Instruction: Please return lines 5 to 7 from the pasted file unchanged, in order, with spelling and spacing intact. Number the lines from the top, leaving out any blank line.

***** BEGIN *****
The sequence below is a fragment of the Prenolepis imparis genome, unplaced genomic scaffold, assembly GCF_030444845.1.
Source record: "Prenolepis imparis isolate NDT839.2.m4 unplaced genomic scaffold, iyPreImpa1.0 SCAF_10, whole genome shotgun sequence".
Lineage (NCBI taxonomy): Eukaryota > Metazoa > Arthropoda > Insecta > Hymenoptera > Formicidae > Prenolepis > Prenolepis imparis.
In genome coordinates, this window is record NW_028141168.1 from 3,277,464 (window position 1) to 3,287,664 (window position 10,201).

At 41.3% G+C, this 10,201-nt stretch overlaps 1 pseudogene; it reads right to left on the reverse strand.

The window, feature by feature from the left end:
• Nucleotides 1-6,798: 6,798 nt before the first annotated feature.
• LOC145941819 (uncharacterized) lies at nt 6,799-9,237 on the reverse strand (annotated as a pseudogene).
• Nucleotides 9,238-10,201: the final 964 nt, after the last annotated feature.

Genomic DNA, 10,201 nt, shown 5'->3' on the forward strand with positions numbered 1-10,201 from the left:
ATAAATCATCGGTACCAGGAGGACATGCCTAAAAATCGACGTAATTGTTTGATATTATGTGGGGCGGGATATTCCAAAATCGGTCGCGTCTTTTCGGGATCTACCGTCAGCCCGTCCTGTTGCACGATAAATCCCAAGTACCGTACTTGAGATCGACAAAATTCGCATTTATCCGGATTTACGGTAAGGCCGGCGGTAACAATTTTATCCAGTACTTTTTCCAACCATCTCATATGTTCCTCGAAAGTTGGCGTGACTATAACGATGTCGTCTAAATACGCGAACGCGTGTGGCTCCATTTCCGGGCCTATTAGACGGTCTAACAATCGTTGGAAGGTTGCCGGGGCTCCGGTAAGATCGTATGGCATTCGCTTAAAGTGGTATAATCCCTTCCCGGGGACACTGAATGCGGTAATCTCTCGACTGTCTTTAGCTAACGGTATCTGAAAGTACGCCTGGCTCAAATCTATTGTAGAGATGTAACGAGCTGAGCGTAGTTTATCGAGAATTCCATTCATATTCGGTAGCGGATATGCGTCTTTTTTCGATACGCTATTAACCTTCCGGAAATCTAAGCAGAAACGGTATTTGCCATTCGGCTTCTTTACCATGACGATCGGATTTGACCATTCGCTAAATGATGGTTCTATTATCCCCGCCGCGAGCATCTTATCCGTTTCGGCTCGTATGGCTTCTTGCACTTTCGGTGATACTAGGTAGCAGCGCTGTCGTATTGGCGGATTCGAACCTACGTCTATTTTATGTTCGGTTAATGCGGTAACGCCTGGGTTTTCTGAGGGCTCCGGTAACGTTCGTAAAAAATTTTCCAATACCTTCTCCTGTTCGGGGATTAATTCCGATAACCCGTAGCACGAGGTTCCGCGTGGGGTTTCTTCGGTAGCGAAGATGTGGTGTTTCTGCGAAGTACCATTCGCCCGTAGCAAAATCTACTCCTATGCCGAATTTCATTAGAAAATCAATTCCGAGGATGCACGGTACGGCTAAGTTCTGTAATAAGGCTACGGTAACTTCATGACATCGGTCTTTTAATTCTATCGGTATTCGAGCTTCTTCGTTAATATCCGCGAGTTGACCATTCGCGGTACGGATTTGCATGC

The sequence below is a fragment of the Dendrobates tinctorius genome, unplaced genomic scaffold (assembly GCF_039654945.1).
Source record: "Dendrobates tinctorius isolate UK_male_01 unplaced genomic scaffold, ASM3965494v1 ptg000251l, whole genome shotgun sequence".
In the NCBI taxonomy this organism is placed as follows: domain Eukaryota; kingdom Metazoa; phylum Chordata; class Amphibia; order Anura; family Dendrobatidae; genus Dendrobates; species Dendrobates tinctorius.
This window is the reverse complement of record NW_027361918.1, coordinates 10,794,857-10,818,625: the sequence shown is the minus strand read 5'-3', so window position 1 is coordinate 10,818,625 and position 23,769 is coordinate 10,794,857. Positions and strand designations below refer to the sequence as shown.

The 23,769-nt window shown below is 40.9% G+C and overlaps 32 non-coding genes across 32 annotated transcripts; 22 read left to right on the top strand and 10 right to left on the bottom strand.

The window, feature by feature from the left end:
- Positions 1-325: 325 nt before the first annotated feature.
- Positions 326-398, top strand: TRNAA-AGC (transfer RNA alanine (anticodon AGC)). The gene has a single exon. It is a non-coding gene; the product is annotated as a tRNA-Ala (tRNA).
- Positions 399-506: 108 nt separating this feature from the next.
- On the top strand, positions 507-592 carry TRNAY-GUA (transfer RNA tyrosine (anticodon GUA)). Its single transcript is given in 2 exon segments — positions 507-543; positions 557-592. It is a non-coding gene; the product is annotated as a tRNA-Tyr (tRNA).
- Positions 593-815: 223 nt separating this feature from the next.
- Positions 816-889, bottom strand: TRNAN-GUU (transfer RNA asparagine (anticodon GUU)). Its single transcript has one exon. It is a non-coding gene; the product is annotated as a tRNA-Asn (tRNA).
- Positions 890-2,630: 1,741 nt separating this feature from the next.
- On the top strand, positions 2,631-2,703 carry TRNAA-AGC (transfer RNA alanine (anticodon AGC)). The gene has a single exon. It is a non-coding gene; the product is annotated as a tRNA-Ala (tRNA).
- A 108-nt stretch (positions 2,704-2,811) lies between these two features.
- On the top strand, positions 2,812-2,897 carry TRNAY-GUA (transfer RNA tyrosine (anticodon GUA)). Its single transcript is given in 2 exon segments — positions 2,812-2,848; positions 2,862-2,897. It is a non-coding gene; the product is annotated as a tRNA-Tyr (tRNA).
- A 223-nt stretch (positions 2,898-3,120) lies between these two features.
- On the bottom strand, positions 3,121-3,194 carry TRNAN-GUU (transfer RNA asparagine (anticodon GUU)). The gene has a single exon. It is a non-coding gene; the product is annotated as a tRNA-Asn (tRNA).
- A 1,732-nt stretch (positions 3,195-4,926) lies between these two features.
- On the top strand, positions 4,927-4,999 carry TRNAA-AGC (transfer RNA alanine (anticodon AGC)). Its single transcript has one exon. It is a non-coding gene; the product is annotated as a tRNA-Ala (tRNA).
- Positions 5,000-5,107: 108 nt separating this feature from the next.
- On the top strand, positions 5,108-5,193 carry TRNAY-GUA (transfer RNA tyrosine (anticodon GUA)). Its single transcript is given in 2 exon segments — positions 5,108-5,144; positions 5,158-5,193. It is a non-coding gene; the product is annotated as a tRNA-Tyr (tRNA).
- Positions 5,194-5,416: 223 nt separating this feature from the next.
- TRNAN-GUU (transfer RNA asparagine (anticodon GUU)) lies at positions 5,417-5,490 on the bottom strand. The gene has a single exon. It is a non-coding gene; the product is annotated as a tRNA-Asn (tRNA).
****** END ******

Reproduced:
At 41.3% G+C, this 10,201-nt stretch overlaps 1 pseudogene; it reads right to left on the reverse strand.

The window, feature by feature from the left end:
• Nucleotides 1-6,798: 6,798 nt before the first annotated feature.